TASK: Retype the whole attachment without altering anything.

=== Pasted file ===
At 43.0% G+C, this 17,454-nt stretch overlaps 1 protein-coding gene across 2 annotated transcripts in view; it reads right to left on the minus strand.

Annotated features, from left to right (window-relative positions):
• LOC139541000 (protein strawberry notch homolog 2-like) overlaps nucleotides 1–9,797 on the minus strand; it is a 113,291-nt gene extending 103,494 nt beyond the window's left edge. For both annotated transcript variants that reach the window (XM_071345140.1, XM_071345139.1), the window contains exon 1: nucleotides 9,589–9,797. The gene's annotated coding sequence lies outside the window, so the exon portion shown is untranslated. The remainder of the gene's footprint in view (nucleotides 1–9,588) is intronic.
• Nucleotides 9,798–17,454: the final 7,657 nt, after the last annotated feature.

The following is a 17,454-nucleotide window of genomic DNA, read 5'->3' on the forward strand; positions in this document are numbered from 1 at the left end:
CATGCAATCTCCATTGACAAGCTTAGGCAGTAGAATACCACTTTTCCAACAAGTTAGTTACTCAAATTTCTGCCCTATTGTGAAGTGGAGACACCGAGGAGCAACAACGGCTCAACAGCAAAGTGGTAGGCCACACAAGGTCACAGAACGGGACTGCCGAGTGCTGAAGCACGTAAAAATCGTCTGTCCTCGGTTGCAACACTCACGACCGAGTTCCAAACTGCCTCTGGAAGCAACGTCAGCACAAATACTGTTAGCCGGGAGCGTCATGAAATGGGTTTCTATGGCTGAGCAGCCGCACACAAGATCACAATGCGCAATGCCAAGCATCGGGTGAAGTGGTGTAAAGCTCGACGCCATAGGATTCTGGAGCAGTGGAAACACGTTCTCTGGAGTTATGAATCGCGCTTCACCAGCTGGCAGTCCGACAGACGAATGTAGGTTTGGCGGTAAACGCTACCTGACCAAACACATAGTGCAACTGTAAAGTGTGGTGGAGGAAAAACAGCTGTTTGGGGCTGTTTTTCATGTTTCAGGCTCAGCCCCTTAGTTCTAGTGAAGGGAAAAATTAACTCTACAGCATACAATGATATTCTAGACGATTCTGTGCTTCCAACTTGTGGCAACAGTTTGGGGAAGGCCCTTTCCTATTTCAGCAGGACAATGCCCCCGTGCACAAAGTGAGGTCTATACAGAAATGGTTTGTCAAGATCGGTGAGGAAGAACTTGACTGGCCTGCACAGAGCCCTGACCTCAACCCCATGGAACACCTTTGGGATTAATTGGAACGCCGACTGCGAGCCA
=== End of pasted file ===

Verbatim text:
At 43.0% G+C, this 17,454-nt stretch overlaps 1 protein-coding gene across 2 annotated transcripts in view; it reads right to left on the minus strand.

Annotated features, from left to right (window-relative positions):
• LOC139541000 (protein strawberry notch homolog 2-like) overlaps nucleotides 1–9,797 on the minus strand; it is a 113,291-nt gene extending 103,494 nt beyond the window's left edge. For both annotated transcript variants that reach the window (XM_071345140.1, XM_071345139.1), the window contains exon 1: nucleotides 9,589–9,797. The gene's annotated coding sequence lies outside the window, so the exon portion shown is untranslated. The remainder of the gene's footprint in view (nucleotides 1–9,588) is intronic.
• Nucleotides 9,798–17,454: the final 7,657 nt, after the last annotated feature.

The following is a 17,454-nucleotide window of genomic DNA, read 5'->3' on the forward strand; positions in this document are numbered from 1 at the left end:
CATGCAATCTCCATTGACAAGCTTAGGCAGTAGAATACCACTTTTCCAACAAGTTAGTTACTCAAATTTCTGCCCTATTGTGAAGTGGAGACACCGAGGAGCAACAACGGCTCAACAGCAAAGTGGTAGGCCACACAAGGTCACAGAACGGGACTGCCGAGTGCTGAAGCACGTAAAAATCGTCTGTCCTCGGTTGCAACACTCACGACCGAGTTCCAAACTGCCTCTGGAAGCAACGTCAGCACAAATACTGTTAGCCGGGAGCGTCATGAAATGGGTTTCTATGGCTGAGCAGCCGCACACAAGATCACAATGCGCAATGCCAAGCATCGGGTGAAGTGGTGTAAAGCTCGACGCCATAGGATTCTGGAGCAGTGGAAACACGTTCTCTGGAGTTATGAATCGCGCTTCACCAGCTGGCAGTCCGACAGACGAATGTAGGTTTGGCGGTAAACGCTACCTGACCAAACACATAGTGCAACTGTAAAGTGTGGTGGAGGAAAAACAGCTGTTTGGGGCTGTTTTTCATGTTTCAGGCTCAGCCCCTTAGTTCTAGTGAAGGGAAAAATTAACTCTACAGCATACAATGATATTCTAGACGATTCTGTGCTTCCAACTTGTGGCAACAGTTTGGGGAAGGCCCTTTCCTATTTCAGCAGGACAATGCCCCCGTGCACAAAGTGAGGTCTATACAGAAATGGTTTGTCAAGATCGGTGAGGAAGAACTTGACTGGCCTGCACAGAGCCCTGACCTCAACCCCATGGAACACCTTTGGGATTAATTGGAACGCCGACTGCGAGCCA